Really. In Romeo and Juliet Shakespeare wrote:
O my love, my wife!
Death, that hath suck'd the honey of thy breath
Hath had no power yet upon thy beauty
That's a lovely, even heart-breaking, sentiment if you think about it. But I'm not so sure the Bard's breath smelled like honey or that he was at all beautiful when he died. Still, the odds are good that when you suck in a breath you're breathing a molecule that he sucked in (and exhaled) with his last breath.
Dartmouth College mathematics professor J. Laurie Snell did the math and says the odds are good--nearly 2 in 3--that some of your next inhalation was part of the 16th-century poet's final exhalation.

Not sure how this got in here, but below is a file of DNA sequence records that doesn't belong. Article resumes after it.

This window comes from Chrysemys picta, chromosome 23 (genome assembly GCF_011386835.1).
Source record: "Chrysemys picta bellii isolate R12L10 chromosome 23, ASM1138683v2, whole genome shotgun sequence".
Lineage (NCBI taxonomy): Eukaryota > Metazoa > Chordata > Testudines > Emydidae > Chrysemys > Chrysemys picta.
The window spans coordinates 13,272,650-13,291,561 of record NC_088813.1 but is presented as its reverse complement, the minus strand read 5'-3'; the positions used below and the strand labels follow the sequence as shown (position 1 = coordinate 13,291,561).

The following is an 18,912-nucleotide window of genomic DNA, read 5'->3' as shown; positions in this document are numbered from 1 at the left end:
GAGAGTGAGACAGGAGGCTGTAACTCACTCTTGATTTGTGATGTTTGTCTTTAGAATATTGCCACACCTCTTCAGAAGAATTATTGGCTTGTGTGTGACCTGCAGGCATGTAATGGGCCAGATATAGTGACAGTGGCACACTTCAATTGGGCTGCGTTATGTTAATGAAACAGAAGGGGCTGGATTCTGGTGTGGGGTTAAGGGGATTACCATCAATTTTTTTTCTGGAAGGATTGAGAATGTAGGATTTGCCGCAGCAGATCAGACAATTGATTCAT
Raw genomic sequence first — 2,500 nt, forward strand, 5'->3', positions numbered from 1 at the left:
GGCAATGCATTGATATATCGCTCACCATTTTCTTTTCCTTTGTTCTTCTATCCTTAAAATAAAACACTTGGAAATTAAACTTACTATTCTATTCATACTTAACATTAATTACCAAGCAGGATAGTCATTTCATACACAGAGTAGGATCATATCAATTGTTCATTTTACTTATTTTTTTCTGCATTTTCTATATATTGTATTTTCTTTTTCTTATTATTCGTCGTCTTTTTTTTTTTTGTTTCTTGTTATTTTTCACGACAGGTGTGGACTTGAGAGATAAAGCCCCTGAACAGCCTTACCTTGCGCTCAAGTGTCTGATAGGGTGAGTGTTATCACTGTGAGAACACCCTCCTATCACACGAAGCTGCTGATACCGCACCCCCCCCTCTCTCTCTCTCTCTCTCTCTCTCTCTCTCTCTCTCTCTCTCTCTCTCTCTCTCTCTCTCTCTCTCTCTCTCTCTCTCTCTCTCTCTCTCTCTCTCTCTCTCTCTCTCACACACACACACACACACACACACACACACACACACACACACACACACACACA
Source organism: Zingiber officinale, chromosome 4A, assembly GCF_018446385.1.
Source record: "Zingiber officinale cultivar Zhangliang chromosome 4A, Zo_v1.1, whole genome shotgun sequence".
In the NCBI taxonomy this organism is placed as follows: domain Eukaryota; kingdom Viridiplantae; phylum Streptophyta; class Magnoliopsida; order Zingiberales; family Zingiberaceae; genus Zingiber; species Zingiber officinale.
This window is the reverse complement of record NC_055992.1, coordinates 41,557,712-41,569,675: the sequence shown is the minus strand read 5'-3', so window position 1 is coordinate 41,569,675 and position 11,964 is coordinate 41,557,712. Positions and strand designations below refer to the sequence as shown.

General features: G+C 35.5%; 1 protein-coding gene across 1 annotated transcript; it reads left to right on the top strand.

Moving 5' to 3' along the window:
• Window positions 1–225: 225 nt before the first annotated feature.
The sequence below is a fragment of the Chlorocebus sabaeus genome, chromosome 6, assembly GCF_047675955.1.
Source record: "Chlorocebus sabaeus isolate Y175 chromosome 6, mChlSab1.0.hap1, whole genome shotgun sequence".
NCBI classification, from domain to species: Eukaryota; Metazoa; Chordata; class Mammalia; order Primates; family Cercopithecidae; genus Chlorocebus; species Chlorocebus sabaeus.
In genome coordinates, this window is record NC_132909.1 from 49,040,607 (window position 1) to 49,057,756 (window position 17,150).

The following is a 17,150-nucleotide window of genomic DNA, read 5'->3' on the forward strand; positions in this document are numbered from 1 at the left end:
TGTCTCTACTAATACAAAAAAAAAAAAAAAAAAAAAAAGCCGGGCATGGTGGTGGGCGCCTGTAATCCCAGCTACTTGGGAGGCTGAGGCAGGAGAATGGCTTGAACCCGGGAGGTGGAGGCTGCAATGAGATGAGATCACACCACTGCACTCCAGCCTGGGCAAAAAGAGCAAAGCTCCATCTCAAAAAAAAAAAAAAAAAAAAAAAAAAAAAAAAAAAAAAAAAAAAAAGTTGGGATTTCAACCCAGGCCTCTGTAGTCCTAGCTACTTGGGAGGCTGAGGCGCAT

Snell assumed the total number of molecules in the atmosphere (1044) and the total number of molecules in the average breath (1022) and performed a series of calculations to determine the probabilities. Even if you include only chemically stable nitrogen molecules in Shakespeare's final snort, the odds are better than 50-50 you're sharing his breath right now.
Which also means that you're probably breathing a used Atilla the Hun molecule too. And you know how advanced dentistry and oral hygiene were in those days.